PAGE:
Finding the Best Places to Retire Since 2006!
Retire in Fallbrook, California?
Overview: Sleepy Fallbrook is nestled in rolling hills and orchards roughly 55 miles north of San Diego and directly east of the Marine Corps base Camp Pendleton. Bucolic and peppered with tall oaks, it is an agricultural community known in particular for its avocados. In fact, Fallbrook is called the "Avocado Capital of the World."
Other agricultural products grown here include macadamia nuts, kiwi, persimmons, pomegranates, oranges, wine grapes and more. Flower fields, greenhouses, nurseries and an old fashioned, three block downtown with an art deco movie theater, bookstores, boutiques, galleries and ice cream shops evoke a simpler time. Residents enjoy a Friday farmers' market, a wonderful botanic garden, two museums and the annual Fallbrook Avocado Festival in April, which brings in avocado and guacamole fans from around the region. Four golf courses have a Fallbrook address, and gardening is a popular pastime.
The Fallbrook School of the Arts attracts artists and offers classes in ceramics, sculpture, painting and more. There is a senior softball league, a newcomers' club and a strong sense of civic pride. Housing ranges from condominiums to custom homes with acreage.
Population: 32,000 (city proper)
Percentage of Population Age 45 or Better: 38%
Cost of Living: 60% above the national average
Median Home Price: $515,000
Climate: Fallbrook has a Mediterranean climate with summer temperatures in the 70s and low-80s. Winter temperatures are in the 40s, 50s and 60s. On average, the area receives ten inches of rain each year.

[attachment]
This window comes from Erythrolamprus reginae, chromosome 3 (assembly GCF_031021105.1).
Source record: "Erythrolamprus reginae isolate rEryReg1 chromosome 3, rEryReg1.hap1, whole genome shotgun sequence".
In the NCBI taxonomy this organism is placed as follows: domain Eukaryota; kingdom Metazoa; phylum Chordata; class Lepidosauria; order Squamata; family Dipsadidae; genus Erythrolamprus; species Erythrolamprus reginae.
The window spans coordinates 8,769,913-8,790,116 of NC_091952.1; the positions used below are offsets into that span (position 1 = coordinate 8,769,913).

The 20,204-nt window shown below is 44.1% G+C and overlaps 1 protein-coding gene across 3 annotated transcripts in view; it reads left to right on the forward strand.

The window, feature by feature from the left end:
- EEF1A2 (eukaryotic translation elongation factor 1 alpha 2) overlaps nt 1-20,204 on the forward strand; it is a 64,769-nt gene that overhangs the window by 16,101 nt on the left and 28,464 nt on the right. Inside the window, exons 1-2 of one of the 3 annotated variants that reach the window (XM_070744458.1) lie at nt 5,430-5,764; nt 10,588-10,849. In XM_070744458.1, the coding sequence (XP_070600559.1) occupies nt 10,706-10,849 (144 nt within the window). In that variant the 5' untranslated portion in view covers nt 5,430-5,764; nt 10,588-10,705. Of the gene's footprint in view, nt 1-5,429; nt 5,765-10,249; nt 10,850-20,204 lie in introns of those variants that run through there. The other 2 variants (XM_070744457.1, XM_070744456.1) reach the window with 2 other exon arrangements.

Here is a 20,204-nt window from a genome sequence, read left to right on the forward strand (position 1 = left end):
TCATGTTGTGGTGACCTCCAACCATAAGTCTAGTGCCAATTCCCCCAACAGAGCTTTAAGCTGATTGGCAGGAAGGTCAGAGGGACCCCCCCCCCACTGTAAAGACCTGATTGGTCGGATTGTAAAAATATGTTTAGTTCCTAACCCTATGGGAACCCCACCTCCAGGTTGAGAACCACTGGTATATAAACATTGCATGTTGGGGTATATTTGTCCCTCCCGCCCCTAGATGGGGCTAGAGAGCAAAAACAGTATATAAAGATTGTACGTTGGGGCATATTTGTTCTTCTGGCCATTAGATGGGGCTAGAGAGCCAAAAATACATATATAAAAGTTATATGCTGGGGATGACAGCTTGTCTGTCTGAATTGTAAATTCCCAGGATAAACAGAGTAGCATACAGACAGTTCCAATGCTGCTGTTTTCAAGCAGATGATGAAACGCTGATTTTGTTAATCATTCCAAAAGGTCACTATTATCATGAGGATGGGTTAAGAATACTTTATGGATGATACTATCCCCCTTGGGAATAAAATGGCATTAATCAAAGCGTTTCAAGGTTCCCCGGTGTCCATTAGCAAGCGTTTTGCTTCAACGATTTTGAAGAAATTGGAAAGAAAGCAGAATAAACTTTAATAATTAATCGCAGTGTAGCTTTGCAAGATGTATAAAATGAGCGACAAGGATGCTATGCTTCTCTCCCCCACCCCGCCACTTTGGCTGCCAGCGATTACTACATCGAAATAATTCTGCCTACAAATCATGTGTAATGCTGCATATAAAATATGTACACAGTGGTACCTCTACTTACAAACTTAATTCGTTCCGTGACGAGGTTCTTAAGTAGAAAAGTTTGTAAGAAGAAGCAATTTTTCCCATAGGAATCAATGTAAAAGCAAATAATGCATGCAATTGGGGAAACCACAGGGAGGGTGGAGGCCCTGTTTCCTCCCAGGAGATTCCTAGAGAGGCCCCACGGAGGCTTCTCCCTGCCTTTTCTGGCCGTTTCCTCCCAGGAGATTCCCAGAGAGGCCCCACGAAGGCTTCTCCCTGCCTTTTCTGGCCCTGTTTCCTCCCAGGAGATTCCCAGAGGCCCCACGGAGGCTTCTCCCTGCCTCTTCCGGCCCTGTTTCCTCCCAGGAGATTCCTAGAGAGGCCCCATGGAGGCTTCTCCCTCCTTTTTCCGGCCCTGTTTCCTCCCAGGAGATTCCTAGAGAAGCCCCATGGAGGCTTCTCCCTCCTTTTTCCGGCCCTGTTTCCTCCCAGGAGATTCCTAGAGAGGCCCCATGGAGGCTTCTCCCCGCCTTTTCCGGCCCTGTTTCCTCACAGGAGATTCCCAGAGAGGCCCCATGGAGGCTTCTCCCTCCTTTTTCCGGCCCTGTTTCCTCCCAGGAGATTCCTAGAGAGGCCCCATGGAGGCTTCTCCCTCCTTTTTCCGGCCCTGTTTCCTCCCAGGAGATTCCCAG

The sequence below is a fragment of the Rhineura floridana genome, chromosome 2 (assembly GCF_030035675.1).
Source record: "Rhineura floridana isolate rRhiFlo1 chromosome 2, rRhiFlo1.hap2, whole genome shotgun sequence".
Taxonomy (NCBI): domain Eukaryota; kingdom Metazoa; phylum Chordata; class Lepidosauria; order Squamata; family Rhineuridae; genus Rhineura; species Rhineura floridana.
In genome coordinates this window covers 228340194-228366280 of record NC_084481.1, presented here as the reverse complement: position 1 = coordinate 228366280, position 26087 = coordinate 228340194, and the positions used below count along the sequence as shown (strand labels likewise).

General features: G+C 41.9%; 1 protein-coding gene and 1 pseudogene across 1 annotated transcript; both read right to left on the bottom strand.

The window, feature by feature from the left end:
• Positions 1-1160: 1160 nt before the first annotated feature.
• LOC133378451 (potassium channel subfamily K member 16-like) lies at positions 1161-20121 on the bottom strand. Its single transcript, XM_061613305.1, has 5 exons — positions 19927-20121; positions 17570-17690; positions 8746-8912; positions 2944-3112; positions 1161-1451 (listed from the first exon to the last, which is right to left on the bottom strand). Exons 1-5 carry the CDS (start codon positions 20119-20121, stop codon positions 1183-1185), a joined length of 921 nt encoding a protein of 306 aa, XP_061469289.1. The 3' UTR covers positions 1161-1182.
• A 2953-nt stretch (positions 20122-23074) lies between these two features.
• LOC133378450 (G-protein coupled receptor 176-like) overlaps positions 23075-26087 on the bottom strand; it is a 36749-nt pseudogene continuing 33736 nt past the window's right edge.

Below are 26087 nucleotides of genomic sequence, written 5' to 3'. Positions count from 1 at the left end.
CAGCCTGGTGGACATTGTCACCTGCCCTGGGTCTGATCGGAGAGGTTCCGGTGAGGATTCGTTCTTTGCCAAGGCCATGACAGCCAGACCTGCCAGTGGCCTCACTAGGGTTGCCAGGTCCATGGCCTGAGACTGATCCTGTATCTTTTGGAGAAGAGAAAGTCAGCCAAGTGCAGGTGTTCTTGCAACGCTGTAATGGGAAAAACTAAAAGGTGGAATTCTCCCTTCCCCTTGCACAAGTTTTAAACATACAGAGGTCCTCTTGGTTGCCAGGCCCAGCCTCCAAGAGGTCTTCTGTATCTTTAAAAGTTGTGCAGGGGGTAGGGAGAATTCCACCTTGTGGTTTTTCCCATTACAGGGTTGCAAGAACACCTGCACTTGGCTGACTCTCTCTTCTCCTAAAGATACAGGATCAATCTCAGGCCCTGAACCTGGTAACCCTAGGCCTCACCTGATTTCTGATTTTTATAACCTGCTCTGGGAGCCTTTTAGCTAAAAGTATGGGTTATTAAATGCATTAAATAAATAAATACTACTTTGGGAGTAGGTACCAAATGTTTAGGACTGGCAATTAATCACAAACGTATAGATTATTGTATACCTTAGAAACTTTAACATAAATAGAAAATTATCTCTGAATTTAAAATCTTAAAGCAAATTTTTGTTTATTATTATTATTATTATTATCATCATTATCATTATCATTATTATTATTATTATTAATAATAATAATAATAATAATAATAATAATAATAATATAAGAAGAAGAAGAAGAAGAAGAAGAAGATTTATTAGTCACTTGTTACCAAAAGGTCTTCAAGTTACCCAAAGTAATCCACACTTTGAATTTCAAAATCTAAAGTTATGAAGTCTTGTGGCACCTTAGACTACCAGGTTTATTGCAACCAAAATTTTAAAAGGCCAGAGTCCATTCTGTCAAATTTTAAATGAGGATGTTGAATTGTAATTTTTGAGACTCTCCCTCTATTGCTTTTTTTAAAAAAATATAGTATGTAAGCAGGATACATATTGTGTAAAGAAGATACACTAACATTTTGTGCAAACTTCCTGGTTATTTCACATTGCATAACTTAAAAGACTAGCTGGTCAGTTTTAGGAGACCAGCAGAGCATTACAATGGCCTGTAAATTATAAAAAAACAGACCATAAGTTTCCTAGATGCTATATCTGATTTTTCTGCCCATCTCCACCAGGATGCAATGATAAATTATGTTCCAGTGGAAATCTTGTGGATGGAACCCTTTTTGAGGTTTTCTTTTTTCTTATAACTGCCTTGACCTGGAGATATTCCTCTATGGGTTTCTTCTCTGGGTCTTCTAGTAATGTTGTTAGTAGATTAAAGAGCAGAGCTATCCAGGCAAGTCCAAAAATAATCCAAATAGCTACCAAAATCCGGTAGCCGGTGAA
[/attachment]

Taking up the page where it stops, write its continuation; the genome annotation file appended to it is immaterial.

At Least One Hospital Accepts Medicare Patients? Yes
At Least One Hospital Accredited by Joint Commission? Yes
Public Transit: Yes, but it is limited.
Crime Rate: Below the national average
Public Library: Yes
Political Leanings: Liberal
Is California Considered Tax Friendly for Retirement? No
Cons: The threat of wildfires is very real. In 2007, fires caused widespread evacuations and destroyed 200 homes on the east side of the city. The earthquake risk is 670% higher than the national average.
Notes: Fallbrook is racially mixed, nearly evenly split between Hispanics and whites. Tourists come in the summer, and some residents complain about noise from Camp Pendleton. The city has grown by 40% within the last decade or two.
Recommended as a Retirement Spot? Yes
Thanks to the treaty that ended the Mexican-American War, the Golden State became a U.S. territory in 1847. Soon after, gold was found at Sutter's Mill. The land crowded with fortune seekers, and, shortly thereafter, California entered the Union as its 31st state in 1850.
California has 900 miles of coastline and claims the highest and lowest point in the continental U.S. Its terrain varies dramatically - from sandy beaches to rugged mountains, deserts to fertile farmland. Landmarks like Hollywood, Disneyland, and the Golden Gate Bridge play a large part in the nation's history and imagination.
Although Texas and New York have tried to close the gap, California's economy continues to be nation's largest. Agriculture, manufacturing, biotechnology, and tourism are some of its leading industries.
Cities of the Golden State have put some odd laws on the books. It's illegal to molest a monarch in Pacific Grove. Want to throw a frisbee on an L.A. County beach? Better ask a lifeguard first. What about bowling on the sidewalks of Chico? Strictly forbidden!
Population - 39,802,500
Persons 65 years old and over - 13%
High school graduates, age 25+ - 81.0%
Bachelor's degree or higher, age 25+ - 32%
Persons of Hispanic or Latino origin - 39%
White persons, not Hispanic - 39%
Median household income - $64,500
Median home value - $399,000
Social Security Taxed - No
Source: U.S. Census
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